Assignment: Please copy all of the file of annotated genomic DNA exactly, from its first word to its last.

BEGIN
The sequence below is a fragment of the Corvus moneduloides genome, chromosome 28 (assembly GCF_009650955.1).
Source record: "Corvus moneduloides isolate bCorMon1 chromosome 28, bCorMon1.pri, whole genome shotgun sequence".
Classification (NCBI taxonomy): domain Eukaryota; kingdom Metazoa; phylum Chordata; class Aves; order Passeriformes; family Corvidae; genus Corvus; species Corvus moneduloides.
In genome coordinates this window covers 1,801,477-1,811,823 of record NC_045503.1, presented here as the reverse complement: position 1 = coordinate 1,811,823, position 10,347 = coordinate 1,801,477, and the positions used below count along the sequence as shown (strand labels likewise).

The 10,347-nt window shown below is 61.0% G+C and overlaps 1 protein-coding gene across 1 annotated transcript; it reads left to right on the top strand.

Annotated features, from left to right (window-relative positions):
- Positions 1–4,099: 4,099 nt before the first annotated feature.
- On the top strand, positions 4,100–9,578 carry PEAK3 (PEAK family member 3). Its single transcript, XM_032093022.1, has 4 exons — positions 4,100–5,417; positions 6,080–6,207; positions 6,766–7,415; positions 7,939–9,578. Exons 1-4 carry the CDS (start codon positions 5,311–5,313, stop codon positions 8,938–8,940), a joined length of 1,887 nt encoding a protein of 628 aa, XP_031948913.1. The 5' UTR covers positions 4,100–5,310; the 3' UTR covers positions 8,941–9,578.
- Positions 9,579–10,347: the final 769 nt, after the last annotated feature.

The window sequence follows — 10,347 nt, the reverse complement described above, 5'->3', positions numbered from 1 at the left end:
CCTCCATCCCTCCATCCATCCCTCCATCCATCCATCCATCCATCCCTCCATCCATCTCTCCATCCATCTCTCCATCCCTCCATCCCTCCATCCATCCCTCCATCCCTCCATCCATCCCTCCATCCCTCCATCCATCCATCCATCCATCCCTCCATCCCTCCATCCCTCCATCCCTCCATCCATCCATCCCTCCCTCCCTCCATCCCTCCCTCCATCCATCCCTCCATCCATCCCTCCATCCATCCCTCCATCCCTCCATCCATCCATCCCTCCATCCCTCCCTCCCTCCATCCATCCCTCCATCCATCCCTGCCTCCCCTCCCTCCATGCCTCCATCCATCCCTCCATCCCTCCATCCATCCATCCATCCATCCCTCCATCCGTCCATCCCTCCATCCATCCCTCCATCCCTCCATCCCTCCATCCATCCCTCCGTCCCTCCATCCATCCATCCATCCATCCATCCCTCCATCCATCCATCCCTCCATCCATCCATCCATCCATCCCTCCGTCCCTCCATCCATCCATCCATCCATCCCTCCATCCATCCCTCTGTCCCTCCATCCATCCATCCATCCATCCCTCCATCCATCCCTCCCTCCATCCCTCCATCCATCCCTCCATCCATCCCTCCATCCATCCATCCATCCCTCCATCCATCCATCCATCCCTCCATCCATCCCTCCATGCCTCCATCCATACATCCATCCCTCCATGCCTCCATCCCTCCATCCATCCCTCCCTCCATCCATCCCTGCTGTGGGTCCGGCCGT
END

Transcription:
The sequence below is a fragment of the Corvus moneduloides genome, chromosome 28 (assembly GCF_009650955.1).
Source record: "Corvus moneduloides isolate bCorMon1 chromosome 28, bCorMon1.pri, whole genome shotgun sequence".
Classification (NCBI taxonomy): domain Eukaryota; kingdom Metazoa; phylum Chordata; class Aves; order Passeriformes; family Corvidae; genus Corvus; species Corvus moneduloides.
In genome coordinates this window covers 1,801,477-1,811,823 of record NC_045503.1, presented here as the reverse complement: position 1 = coordinate 1,811,823, position 10,347 = coordinate 1,801,477, and the positions used below count along the sequence as shown (strand labels likewise).

The 10,347-nt window shown below is 61.0% G+C and overlaps 1 protein-coding gene across 1 annotated transcript; it reads left to right on the top strand.

Annotated features, from left to right (window-relative positions):
- Positions 1–4,099: 4,099 nt before the first annotated feature.
- On the top strand, positions 4,100–9,578 carry PEAK3 (PEAK family member 3). Its single transcript, XM_032093022.1, has 4 exons — positions 4,100–5,417; positions 6,080–6,207; positions 6,766–7,415; positions 7,939–9,578. Exons 1-4 carry the CDS (start codon positions 5,311–5,313, stop codon positions 8,938–8,940), a joined length of 1,887 nt encoding a protein of 628 aa, XP_031948913.1. The 5' UTR covers positions 4,100–5,310; the 3' UTR covers positions 8,941–9,578.
- Positions 9,579–10,347: the final 769 nt, after the last annotated feature.

The window sequence follows — 10,347 nt, the reverse complement described above, 5'->3', positions numbered from 1 at the left end:
CCTCCATCCCTCCATCCATCCCTCCATCCATCCATCCATCCATCCCTCCATCCATCTCTCCATCCATCTCTCCATCCCTCCATCCCTCCATCCATCCCTCCATCCCTCCATCCATCCCTCCATCCCTCCATCCATCCATCCATCCATCCCTCCATCCCTCCATCCCTCCATCCCTCCATCCATCCATCCCTCCCTCCCTCCATCCCTCCCTCCATCCATCCCTCCATCCATCCCTCCATCCATCCCTCCATCCCTCCATCCATCCATCCCTCCATCCCTCCCTCCCTCCATCCATCCCTCCATCCATCCCTGCCTCCCCTCCCTCCATGCCTCCATCCATCCCTCCATCCCTCCATCCATCCATCCATCCATCCCTCCATCCGTCCATCCCTCCATCCATCCCTCCATCCCTCCATCCCTCCATCCATCCCTCCGTCCCTCCATCCATCCATCCATCCATCCATCCCTCCATCCATCCATCCCTCCATCCATCCATCCATCCATCCCTCCGTCCCTCCATCCATCCATCCATCCATCCCTCCATCCATCCCTCTGTCCCTCCATCCATCCATCCATCCATCCCTCCATCCATCCCTCCCTCCATCCCTCCATCCATCCCTCCATCCATCCCTCCATCCATCCATCCATCCCTCCATCCATCCATCCATCCCTCCATCCATCCCTCCATGCCTCCATCCATACATCCATCCCTCCATGCCTCCATCCCTCCATCCATCCCTCCCTCCATCCATCCCTGCTGTGGGTCCGGCCGT